April 1-6 – 13th European Conference on Fungal Genetics, Paris, France
Just returned from a very stimulating meeting with 800 European fungal biologists at ECFG13. How can anyone refuse a chance to visit Paris and hear about the latest breaking advances in fungal genomics? Sunny, Jessy, Greg and I all presented at the congress, and had a chance to meet up with our european colleagues including several former lab members. And see a little of Paris!
This meeting was held at the Cité des Sciences et de l’Industrie Congress Center of La Villette, located in northeastern part of Paris. Meeting highlights included outstanding plenary talks by Regina Kahmann (fungal effector biology), Bernard Dujon (yeast genome evolution), and Paola Bonfante (bacterial endosymbiosis in fungi).
- Dinner with Meredith, Joey and Bernie
- On balcony of Musee D'Orsay
- Paris flea markets
- Place de la Republique
At the ECFG13, I was invited to speak at the contributed session on ecological and population genomics of fungi. Members of our lab also organized a pre-meeting workshop on fungal bacterial interactions and presented several posters. The abstracts are below
Presentations by the Vilgalys lab at the 13th European Fungal Genetics Conference, Paris, 3-6 Apr 2016
VILGALYS Rytas, LIAO Hui Ling, BONITO Gregory, HAMEED Khalid, GRIGORIEV Igor, SCHADT Christopher, LABBE Jessy, TUSKAN Gerald, TSCHAPLINSKI Timothy, MARTIN Francis
Metagenomic study of plant-fungal interactions between Populus trichocarpa with its rhizosphere fungi
A highly diverse community of fungi occurs within roots of forest trees that includes beneficial (mycorrhizal) mutualists, saprophytes, pathogens, and other guilds whose function is unknown. Several species of endophytic fungi have been found to have a growth-promoting effect on Populus and other plant hosts, though the molecular bases of these effects still are not fully understood. Genome sequencing and targeted metatranscriptome experiments are being undertaken for a key set of Populus root-associated fungi to aid in the understanding of mechanisms involved in plant-fungal interactions. We interrogated the ecological function of two fungal species Mortierella elongata PMI93 and Ilyonectria europeae PMI82 using metagenomic approaches including RNAseq, metabolomics, and proteomics. P. trichocarpa plants were grown from cuttings and inoculated using forest soils (soil bioassay) and also individually inoculated with either PMI93 or PMI82. After 3 months growth, comparative metatranscriptomics reveal that both PMI93 and PMI82 are both most active in the rhizosphere (rhizophytic activites) versus the root systems (endophytic activities). Gene profiles of P. trichocarpa roots showed significant changes in response to inoculation with M. elongata PMI93 but not to Ilyonectria PMI82. Inoculation with M. elongata was found to alter plant-environmental interaction and cell signaling, altering the predominant plant genes for nutrient uptake, extracellular secreted proteins and plasma membrane receptor activities, receptor/kinase transduction followed by transcriptional regulation. Up regulation of genes for specific nutrient hydrolysis/uptake and growth promotion, and down regulation of genes for LRR-receptors/kinases, strongly suggest that M. elongata manipulates plant defense to equilibrate the energy resource for plant growth. The functional activity of Mortierella and Ilyonectria in the root and soil systems will also be discussed.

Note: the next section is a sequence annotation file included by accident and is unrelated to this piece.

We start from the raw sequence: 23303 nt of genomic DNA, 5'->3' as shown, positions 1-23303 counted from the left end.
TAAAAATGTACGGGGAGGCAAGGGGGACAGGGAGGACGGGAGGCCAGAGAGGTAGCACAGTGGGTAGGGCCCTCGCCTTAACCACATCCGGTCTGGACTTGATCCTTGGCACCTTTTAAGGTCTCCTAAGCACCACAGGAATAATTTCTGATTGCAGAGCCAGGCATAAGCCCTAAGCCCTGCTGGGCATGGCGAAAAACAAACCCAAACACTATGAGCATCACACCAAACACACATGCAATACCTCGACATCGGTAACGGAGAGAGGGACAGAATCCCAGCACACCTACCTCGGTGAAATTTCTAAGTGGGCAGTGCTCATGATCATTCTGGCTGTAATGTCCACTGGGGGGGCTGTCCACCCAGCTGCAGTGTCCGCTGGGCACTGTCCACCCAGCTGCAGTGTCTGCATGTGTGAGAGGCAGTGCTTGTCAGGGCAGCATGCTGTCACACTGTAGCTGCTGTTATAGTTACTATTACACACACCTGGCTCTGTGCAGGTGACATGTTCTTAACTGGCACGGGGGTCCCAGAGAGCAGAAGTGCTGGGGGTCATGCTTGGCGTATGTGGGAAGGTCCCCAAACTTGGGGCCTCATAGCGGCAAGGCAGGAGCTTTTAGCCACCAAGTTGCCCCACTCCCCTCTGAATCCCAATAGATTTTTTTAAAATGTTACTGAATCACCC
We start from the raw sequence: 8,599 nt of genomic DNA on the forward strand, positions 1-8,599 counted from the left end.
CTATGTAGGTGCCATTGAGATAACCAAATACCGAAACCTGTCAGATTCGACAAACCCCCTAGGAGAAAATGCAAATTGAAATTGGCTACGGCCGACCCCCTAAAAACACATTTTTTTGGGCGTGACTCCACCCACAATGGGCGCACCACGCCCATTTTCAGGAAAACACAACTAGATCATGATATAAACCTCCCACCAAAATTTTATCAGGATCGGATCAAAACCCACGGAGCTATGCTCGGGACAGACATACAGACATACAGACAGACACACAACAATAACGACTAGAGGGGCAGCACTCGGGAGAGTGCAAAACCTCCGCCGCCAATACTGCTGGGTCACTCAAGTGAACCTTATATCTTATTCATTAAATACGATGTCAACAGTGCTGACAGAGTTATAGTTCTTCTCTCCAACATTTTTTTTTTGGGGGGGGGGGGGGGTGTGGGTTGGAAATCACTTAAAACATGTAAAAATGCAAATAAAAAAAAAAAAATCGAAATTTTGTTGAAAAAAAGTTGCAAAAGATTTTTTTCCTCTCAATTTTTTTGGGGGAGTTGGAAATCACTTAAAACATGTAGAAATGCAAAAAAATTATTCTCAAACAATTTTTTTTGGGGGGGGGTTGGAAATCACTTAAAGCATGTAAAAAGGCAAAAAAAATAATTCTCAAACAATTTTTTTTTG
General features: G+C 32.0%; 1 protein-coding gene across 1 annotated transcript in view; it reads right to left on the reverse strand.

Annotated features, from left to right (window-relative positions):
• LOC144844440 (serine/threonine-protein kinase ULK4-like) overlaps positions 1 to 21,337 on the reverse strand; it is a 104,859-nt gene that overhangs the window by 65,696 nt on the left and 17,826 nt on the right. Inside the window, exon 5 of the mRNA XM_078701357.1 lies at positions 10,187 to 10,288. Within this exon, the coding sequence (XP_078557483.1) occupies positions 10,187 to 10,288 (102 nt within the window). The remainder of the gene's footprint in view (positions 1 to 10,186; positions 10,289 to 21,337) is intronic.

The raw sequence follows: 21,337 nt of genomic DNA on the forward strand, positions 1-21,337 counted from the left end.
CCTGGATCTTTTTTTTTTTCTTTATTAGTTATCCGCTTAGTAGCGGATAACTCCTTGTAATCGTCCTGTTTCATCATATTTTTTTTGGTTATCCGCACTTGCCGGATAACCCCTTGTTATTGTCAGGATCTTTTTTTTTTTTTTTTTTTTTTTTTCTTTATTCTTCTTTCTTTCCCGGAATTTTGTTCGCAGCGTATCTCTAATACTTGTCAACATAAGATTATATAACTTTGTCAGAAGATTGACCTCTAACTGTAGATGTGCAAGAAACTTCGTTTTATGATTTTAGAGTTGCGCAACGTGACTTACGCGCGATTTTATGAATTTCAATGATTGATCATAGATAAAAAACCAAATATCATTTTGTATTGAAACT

POSTER SESSION ABSTRACTS
UEHLING Jessie, DIETRICH Fred, OHM Robin, GRIGORIEV Igor, NOLAN Matt, LABUTTI Kurt, LABBE Jessy, MARTIN Francis, BONITO Gregory, VILGALYS Rytas
Transcriptome sequencing sheds light on host-symbiont interactions between zygomycete Mortierella elongata and endosymbiont C. Glomeribacter sp.
Several research groups have recently investigated the ubiquity and dynamics of bacterial endosymbionts living inside of fungal cells. There are a few studies on fungal hosts belonging to Asco- and Basidiomycota, however, the best-studied examples of endosymbiosis in fungi are from plant- associated zygomycetes. Best studied in the Arbuscular Mycorrhizal (AM) fungi, these endosymbionts are thought to be obligate, long-term residents of the intracellular environment where they may contribute to both fungal and plant health, although the direct or indirect nature of these interactions remain has yet to be experimentally evaluated. We isolated a strain of Mortierella elongata AG77 (Zygomycota, Mucormycotina, Mortierellales) from the rhizopshere of Populus deltoides. We found that M. elongata AG77 harbors a strain of Candidatus Glomeribacter sp., and we have assembled and annotated genomes for both the host fungus and its resident endosymbiont. The genome of C. Glomeribacter sp. is similar to other publicly available genomes, but also has unique features potentially suggesting distinct functionality. In an attempt to understand the nature of the interaction between fungal host M. elongata and endosymbiont C. Glomeribacter sp. we used an antibiotic treatment to create a strain cleared of endosymbiont populations for comparative studies. Here we present comparative host fungal transcriptomes in the presence and absence of obligate endosymbiont C. Glomeribacter sp. The following questions were addressed through this work: Does endosymbiont presence affect fungal host functioning? Do host-endosymbiont dynamics of Mortierella-Glomeribacter differ from those of the obligate plant associated AM fungus Gigaspora- Glomeribacter?
LIAO Hui-Ling, CHEN Yuan, BRUNS Tom D., PEAY Kabir G., TAYLOR John W., BRANCO Sara, TALBOT Jennifer M., GREGORIEV Igor, BARRY Kerrie, HOYT David W., NICORA Carrie D., PURVINE Samuel O., CHEN Ko-Hsuan and VILGALYS Rytas
Common and unique (host-specific) genes involved in ectomycorrhzal symbiosis between Pinus and Suillus